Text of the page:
Thursday, July 7, 2011

An Indian summer - 5

I flinched as the moped jolted to a halt barely a foot away from my left leg. My leg hugged the metallic body of the scooter that I was riding on. My friend, the driver of this vehicle, seemed totally unconcerned about the invasion of the crazy moped drivers. Just a minute later, he braked hard to avoid a bicyclist. Meanwhile, an auto-rickshaw was trying to sneak its three wheels into a non-existent turn space. It was chaos all around me - honks, brakes, the rhythmic vroom of supercharged engines - and I was scared to be in this traffic. Those around me weren't, though. They dutifully braked and swerved and zipped past other riders with ease and serenity. Organized chaos.

Some kind soul took a picture of typical traffic in Ahmedabad.

Gridlock 3D

Ahmedabad is notorious for its traffic, but in my absence I had forgotten how bad it could be. Located about 70 km from my hometown, Ahmedabad is the biggest city in the state of Gujarat (total population, including suburbs and associated metro areas, is around 6 5 million)and it has grown in fabulously monstrous proportions over the last few years. Strip malls and massive movie theaters are cropping up in the blink of an eye. Hospitals, luxury condominium complexes and megamansions are rising to keep speed with the new urban development.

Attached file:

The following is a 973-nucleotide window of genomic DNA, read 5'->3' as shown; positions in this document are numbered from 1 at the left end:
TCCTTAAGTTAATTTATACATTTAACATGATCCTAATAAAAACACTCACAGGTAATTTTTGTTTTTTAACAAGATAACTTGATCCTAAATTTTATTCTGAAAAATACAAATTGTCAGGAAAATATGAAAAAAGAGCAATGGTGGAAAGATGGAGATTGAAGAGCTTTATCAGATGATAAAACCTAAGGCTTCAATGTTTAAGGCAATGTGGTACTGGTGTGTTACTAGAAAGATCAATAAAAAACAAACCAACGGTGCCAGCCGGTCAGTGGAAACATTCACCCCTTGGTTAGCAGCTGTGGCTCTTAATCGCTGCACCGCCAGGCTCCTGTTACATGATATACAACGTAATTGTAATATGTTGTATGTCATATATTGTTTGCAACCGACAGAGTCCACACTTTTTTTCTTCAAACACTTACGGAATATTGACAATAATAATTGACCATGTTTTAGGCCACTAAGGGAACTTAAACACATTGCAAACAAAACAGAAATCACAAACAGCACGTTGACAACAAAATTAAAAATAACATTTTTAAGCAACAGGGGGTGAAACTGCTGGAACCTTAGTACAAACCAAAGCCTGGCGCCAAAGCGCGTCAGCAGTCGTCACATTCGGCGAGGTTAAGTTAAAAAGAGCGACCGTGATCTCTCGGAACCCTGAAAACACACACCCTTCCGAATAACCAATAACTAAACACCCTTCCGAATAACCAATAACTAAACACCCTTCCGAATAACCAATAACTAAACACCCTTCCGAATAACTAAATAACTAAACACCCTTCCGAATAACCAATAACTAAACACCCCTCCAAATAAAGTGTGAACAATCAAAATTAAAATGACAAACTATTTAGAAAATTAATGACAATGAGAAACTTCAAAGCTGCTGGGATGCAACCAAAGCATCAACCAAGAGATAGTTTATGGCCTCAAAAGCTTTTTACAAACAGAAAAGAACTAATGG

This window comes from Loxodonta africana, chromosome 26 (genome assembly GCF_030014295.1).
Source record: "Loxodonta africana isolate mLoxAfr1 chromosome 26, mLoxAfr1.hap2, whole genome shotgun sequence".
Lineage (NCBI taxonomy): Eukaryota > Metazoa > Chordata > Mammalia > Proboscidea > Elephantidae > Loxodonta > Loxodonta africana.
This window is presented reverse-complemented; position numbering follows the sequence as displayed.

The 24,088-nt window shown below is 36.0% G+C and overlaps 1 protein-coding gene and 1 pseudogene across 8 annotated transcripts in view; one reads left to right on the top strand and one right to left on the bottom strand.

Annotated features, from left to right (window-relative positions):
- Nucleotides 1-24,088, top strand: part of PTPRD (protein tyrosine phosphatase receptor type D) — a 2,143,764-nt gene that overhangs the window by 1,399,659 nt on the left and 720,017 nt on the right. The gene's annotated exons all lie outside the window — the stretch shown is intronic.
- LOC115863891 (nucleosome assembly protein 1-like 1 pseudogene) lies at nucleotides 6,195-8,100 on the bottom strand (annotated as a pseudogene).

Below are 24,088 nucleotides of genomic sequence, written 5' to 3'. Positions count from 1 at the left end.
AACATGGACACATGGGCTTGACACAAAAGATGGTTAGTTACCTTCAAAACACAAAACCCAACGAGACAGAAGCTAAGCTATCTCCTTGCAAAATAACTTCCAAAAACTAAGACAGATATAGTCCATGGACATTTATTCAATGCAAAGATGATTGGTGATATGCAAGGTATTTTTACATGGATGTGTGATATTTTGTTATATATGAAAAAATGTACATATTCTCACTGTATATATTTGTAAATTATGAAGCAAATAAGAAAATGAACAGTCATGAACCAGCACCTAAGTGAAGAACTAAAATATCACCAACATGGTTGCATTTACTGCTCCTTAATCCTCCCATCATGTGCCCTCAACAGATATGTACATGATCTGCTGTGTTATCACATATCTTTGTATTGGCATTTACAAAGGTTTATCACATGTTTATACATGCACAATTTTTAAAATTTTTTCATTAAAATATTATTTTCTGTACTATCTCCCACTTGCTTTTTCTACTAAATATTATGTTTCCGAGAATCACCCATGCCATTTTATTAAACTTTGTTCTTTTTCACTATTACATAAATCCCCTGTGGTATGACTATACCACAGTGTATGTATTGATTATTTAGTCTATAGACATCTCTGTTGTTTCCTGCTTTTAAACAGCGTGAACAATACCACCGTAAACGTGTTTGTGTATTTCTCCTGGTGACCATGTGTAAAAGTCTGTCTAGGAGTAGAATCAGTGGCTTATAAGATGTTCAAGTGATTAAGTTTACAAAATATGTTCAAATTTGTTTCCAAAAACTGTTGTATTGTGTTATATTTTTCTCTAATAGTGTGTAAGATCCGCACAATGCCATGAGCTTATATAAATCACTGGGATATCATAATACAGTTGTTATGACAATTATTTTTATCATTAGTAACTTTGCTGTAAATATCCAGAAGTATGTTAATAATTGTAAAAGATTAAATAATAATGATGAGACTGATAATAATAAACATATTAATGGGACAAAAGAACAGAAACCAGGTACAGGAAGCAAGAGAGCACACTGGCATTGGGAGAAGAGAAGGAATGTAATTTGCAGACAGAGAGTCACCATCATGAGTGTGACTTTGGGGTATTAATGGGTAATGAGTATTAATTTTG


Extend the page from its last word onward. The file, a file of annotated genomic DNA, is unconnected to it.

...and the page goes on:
As a kid, I cherished visits to Ahmedabad. For us humble small town folk, it was a big deal. Since my parents had done their undergraduate and graduate schooling there, they knew the place very well and had a lot of friends too. And Ahmedabad housed the biggest bookstores in a radius of about 200 km. That was, without a doubt, the highlight of every visit. I always came back laden with enough books to shame a pack mule. These visits played a very crucial role in nurturing my early interest in books and reading. This was the one place that connected me to hittite art, translations of Jules Verne's fantastic adventure stories, and unabridged editions of Charles Dickens' works.
Kiddie book collection (pardon the flash)

This time I was more interested in acquiring Gujarati books, mostly from the pre-independence (i.e. pre-1947) era. These books are very hard to find in the US (even UCLA's well-connected library system has failed to do me any good in this department). I have never been too big of a Gujarati novel fan, but Gujarati non-fiction, specifically essays, is very enjoyable. There is an air of worldliness in these pieces, and it is not uncommon for these essayists to quote Dostoyevsky or Martin Buber to explain some social quirk in India.

You'll be happy to know that I was successful in my quest. Sure I had to dodge hellish traffic while holding on to my dear life. Sure I had to perform Indiana Jones-like acrobatics to get there. But I live to tell the tale.


  1. Holy shit! Is that really your childhood bookshelf? So freaking awesome! Love the book titled "General Knowledge." Looks like you were already prepping for an illustrious quizbowl career ;) And the traffic sounds a lot like the Westwood apartments!

  2. Yes indeedy boss, that's my beloved bookshelf. HAHA I had a ton of trivia books growing up. We had quizbowl at middle school level too! I did pretty good.